In “School Spirits,” protagonist Maddie (Peyton List) wakes up one day to discover she’s a ghost — and, possibly even more disconcertingly, she’s trapped in her high school forever. In the show, which premieres on Paramount+ on March 9, ghosts are everywhere, they can see everything, and unfortunately, they also can’t leave the place where they died.
Despite playing a ghost on screen, List herself actually doesn’t like to entertain the idea that ghosts might be walking among us. “I feel like the mind is so powerful. I prefer to say no,” the 24-year-old star tells POPSUGAR. “I don’t let any of that in, because I think the mind can just run and create a reality. I’m going to try to keep telling myself no . . . even though weird things keep happening to me and to people around me.”
Her costar Sarah Yarkin — who plays fellow ghost Rhonda — also says she’s a “nonbeliever” — even though Nick Pugliese, who introduces Maddie to the spirit world as friendly ghost Charley, claims Yarkin has “the most insane stories” about the supernatural, despite her skepticism. For his part, Pugliese accepts the ambiguity of it all. “I lean more towards no, but I’m not set on that,” he says. “I’m OK with that, too. I don’t need a ghost to show itself.”
Unlike List and Yarkin, who seem to be actively trying to avoid the supernatural even as it taps on their windows, their costar Kristian Flores — who plays one of Maddie’s closest living friends, Simon — is a bit more open to the belief, even though he hasn’t seen a spirit with his own eyes. “I’ve never met a ghost. I’ve never seen one,” he says. “I wish I had. Because there are so many books and conversations about it — I kind of just [think] it’s real.”
Meanwhile, Kiara Pichardo, who plays Maddie’s friend Nicole, says she does think ghosts exist. “I lived in a haunted apartment in Queens, NY, when I was a kid,” she says. “Thankfully, I don’t remember too much.” Spencer MacPherson — Maddie’s boyfriend, Xavier, on the show — also believes he may have encountered a spirit from the great beyond. “I’ve had some interesting experiences that I feel like it’s tough to explain away,” he says, laughing. “Just little bumps in the night. Or it’s colder than it should be — you know, seeing breath, and all the tropes that you see in the movies. Come the witching hour, when you’re seeing your breath and and you’re in a tropical climate — it’s strange.” Rainbow Wedell, who plays the popular Claire, is inclined to agree. “I definitely believe in ghosts,” she says.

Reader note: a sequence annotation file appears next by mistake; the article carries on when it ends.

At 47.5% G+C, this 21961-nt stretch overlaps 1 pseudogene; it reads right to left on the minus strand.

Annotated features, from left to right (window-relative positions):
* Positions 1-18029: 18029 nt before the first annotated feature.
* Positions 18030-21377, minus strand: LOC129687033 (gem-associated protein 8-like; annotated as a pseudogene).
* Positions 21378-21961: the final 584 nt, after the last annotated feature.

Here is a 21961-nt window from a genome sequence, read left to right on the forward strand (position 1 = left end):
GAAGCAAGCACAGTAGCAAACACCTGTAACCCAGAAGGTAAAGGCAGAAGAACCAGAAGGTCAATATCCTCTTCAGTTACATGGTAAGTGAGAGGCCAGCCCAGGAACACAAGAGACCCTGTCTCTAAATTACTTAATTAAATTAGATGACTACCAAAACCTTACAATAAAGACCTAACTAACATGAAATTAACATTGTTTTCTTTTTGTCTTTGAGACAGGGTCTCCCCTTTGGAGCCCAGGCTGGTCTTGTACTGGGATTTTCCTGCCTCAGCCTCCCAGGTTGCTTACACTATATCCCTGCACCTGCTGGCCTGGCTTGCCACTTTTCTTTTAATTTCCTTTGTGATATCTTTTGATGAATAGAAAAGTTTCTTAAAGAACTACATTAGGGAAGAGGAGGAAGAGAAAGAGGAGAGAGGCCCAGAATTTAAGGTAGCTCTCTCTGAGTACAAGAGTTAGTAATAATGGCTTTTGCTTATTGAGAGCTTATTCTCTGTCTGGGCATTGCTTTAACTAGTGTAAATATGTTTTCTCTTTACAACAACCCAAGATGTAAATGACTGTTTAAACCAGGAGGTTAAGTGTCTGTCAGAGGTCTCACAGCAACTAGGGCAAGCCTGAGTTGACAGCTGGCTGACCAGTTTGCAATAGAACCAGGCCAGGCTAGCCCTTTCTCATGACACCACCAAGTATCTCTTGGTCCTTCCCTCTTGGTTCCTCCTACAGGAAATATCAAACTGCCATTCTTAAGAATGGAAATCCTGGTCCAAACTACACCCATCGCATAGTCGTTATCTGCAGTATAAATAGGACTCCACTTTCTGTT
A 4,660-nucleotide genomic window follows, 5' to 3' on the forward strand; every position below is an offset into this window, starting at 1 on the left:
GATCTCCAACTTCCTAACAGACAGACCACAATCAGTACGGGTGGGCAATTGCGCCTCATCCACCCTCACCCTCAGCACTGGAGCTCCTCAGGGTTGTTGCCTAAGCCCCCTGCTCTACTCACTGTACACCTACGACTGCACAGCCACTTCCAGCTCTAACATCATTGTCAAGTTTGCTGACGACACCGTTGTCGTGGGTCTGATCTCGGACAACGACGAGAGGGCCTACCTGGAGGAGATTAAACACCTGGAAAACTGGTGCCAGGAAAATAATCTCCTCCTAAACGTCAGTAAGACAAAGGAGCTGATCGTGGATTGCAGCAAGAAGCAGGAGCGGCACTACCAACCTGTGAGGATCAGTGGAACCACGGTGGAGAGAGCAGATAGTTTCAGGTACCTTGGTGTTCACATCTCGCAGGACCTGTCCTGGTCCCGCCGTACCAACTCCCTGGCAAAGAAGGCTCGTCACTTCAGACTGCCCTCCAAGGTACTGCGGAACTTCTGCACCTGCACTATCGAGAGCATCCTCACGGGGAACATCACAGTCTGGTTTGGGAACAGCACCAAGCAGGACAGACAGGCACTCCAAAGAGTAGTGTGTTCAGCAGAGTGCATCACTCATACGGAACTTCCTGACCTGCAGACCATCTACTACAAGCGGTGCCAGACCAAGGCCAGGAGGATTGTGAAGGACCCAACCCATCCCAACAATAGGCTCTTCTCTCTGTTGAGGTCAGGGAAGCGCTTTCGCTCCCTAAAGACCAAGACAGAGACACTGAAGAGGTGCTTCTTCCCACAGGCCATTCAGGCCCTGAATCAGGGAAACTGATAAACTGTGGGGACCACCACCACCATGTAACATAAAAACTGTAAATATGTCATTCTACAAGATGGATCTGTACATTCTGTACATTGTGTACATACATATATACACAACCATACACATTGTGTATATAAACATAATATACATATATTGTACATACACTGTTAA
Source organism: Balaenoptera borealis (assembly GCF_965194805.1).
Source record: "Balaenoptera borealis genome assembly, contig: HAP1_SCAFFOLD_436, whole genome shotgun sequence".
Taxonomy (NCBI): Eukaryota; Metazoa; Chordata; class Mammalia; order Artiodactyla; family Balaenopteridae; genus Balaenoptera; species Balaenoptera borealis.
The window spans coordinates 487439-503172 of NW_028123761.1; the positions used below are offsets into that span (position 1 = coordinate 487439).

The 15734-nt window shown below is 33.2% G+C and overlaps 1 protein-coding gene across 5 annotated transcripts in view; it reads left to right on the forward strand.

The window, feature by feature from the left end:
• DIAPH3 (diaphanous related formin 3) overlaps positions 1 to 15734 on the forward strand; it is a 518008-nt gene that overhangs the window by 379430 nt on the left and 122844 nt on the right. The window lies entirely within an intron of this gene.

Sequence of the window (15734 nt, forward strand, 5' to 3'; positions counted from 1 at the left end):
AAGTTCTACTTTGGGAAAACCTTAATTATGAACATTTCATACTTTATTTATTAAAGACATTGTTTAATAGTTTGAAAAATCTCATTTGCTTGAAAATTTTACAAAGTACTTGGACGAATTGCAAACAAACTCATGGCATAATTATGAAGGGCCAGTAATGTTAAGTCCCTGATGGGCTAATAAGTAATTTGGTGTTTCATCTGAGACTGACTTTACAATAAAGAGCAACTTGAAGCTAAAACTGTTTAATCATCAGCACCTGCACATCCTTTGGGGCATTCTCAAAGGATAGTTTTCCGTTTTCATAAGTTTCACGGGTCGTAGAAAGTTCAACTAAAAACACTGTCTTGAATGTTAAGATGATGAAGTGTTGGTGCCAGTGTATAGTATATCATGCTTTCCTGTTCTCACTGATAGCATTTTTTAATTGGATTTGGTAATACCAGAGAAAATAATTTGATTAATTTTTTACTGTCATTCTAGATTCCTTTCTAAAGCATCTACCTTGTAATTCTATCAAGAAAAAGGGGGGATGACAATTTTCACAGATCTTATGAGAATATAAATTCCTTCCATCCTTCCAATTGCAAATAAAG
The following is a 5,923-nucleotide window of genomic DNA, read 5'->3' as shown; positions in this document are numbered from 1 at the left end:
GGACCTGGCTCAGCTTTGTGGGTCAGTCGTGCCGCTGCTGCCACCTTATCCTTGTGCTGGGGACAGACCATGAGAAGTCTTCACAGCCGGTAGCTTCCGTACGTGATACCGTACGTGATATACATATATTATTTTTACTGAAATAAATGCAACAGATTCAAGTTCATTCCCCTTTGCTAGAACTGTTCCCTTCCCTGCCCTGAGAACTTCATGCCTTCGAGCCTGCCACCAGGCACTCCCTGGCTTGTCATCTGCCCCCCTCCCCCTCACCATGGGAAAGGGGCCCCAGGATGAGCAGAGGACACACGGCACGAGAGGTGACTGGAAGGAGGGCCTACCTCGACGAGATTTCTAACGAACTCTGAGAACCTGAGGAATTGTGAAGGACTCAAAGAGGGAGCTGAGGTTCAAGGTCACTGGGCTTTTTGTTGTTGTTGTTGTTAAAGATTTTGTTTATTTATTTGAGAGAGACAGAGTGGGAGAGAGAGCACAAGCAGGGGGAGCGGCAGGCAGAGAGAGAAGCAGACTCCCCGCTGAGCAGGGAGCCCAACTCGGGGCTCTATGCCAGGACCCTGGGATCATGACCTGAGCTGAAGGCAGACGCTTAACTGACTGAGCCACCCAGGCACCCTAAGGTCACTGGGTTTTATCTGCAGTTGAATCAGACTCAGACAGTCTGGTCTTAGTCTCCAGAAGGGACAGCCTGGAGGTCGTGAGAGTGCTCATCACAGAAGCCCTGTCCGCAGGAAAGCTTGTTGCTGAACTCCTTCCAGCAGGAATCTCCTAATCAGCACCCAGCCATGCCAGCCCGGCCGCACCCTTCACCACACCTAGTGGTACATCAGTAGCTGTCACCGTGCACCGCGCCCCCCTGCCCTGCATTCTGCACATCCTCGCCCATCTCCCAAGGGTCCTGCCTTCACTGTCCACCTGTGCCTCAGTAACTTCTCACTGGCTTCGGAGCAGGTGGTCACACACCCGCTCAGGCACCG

It seems the cast of “School Spirits” are divided down the middle in terms of whether or not they believe the dead walk among us. The ones who believe certainly aren’t the first stars to do so — celebrities like Demi Lovato and Octavia Spencer have relayed encounters with the undead, sometimes in vivid detail.
In “School Spirits,” ghosts aren’t really eerie monsters making things go bump in the night; they’re just humans, trying to make sense of their lives. Similarly, for the show’s writers, ghosts are more interesting as metaphors and storytelling devices than as hypotheticals. In “School Spirits,” Maddie’s mom struggles with alcoholism, and writers Nate and Megan Trinrud drew from their own experiences with a father with alchoholism to craft the story. The siblings “ended up having to move back to our small town in Illinois” to take care of their father, Nate says. “We were stuck there for years.” While in their childhood bedrooms, he says, both he and his sister began talking about how they felt “really dead inside. That was sort of the best way we could describe it.”
The idea for “School Spirits” arose from that feeling. “We took that idea and ran with it and actualized it — this idea of a girl who finds herself dead in her life and has to work . . . to try and recover,” he says. Ultimately, “School Spirits” isn’t about ghosts — it’s about “what it means to take the steps to try and find your way back to feeling alive.”